Ask the Sports Doc: Ruptured Achilles

Published 4:25 pm Friday, November 13, 2009

DW Writes: Dear Dr. Patel, I am an active 43-year-old male who was playing basketball last week when I felt a pop in my right heel. Ever since then I have had a painful limp and a lot of swelling on my foot.

I saw a local orthopedic surgeon who diagnosed me with an Achilles tendon rupture. He did not get an MRI, but told me that my exam was positive for the rupture. He recommended surgery as the best option. Do I really need the surgery?

Dr. Patel writes: DW, it does sound like you have an Achilles tendon rupture. Always remember that you always have an option of not having any surgery. In this case however, I would highly recommend surgery for you.

The Achilles tendon is a primary flexor of the heel. It is useful for pushing off the ground in activities such as jumping and climbing ladders. There are two ways of treating an acute Achilles tendon rupture. One is casting for about two months and the other is surgery.

Casting benefits include no risk of surgery, but it does have some setbacks. There is a higher rate of re-rupture in the future if the tendon is treated with casting. Also, you have to be non-weight bearing for a longer period of time. There can also be some residual weakness that can result.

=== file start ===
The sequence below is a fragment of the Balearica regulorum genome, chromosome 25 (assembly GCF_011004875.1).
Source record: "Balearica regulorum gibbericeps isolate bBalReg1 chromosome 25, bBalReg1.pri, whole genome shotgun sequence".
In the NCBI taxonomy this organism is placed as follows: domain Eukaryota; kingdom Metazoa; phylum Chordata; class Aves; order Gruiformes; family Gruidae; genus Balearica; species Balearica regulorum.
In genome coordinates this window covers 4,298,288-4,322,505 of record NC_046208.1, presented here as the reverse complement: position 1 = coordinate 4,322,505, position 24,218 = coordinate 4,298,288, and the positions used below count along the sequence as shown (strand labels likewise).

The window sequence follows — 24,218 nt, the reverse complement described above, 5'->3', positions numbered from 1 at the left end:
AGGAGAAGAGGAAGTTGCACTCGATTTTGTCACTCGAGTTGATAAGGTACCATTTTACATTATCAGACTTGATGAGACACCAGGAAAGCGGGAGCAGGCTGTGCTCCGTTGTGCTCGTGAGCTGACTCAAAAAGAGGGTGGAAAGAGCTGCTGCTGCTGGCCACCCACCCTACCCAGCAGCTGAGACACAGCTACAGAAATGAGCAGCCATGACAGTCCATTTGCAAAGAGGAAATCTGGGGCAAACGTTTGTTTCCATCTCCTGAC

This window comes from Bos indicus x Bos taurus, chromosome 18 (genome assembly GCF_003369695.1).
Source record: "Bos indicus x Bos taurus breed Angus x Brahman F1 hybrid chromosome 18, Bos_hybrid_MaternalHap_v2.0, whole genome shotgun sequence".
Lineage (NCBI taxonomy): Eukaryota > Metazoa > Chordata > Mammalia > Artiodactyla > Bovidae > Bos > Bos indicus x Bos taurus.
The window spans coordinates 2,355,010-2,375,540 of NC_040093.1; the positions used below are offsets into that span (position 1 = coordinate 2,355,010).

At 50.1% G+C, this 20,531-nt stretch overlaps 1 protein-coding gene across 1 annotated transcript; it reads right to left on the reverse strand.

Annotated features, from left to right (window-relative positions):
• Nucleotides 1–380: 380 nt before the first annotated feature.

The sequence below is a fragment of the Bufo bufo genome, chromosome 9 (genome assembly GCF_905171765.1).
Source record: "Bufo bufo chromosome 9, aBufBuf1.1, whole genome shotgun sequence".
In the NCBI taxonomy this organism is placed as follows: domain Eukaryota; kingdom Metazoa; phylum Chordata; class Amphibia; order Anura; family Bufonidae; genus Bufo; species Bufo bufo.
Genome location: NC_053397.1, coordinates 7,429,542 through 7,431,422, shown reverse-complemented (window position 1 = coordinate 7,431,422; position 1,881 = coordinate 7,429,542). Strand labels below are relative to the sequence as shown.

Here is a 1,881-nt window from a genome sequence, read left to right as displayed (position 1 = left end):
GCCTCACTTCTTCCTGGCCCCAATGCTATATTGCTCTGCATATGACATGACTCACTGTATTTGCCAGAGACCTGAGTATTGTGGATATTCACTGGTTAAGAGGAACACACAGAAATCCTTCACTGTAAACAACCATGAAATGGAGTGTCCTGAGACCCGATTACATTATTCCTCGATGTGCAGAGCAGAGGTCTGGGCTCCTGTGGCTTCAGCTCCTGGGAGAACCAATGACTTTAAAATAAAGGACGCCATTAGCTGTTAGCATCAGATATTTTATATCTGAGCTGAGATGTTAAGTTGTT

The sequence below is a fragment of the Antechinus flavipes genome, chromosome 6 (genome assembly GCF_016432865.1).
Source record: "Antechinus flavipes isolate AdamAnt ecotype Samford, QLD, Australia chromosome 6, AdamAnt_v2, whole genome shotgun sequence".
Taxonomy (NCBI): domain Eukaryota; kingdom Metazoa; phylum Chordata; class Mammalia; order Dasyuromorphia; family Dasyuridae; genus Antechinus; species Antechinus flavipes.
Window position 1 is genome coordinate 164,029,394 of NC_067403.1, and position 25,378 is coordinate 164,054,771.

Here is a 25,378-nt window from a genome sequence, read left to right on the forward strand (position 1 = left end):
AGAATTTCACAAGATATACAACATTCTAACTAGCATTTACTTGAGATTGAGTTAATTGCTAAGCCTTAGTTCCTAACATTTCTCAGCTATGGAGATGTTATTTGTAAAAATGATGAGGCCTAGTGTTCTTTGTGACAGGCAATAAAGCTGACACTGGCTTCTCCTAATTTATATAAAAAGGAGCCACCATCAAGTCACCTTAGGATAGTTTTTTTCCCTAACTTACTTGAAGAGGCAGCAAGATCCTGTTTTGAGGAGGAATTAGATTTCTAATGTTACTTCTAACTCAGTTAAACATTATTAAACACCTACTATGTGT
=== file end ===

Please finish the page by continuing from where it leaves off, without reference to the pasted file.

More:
Casting is a good option for those who are not good candidates for surgery, those with poor blood circulation or severe diabetes.

Surgery has a quicker recovery period and also less chance of re-rupture or weakness. There is always some risk with any surgery.

The biggest complication that can occur is a wound healing problem. The skin in that area has poor circulation and someone with diabetes is at very high risk of having an infection. Sometimes nerve damage can occur and there is also anesthesia risk with any surgery. In your case however, I would still recommend surgery.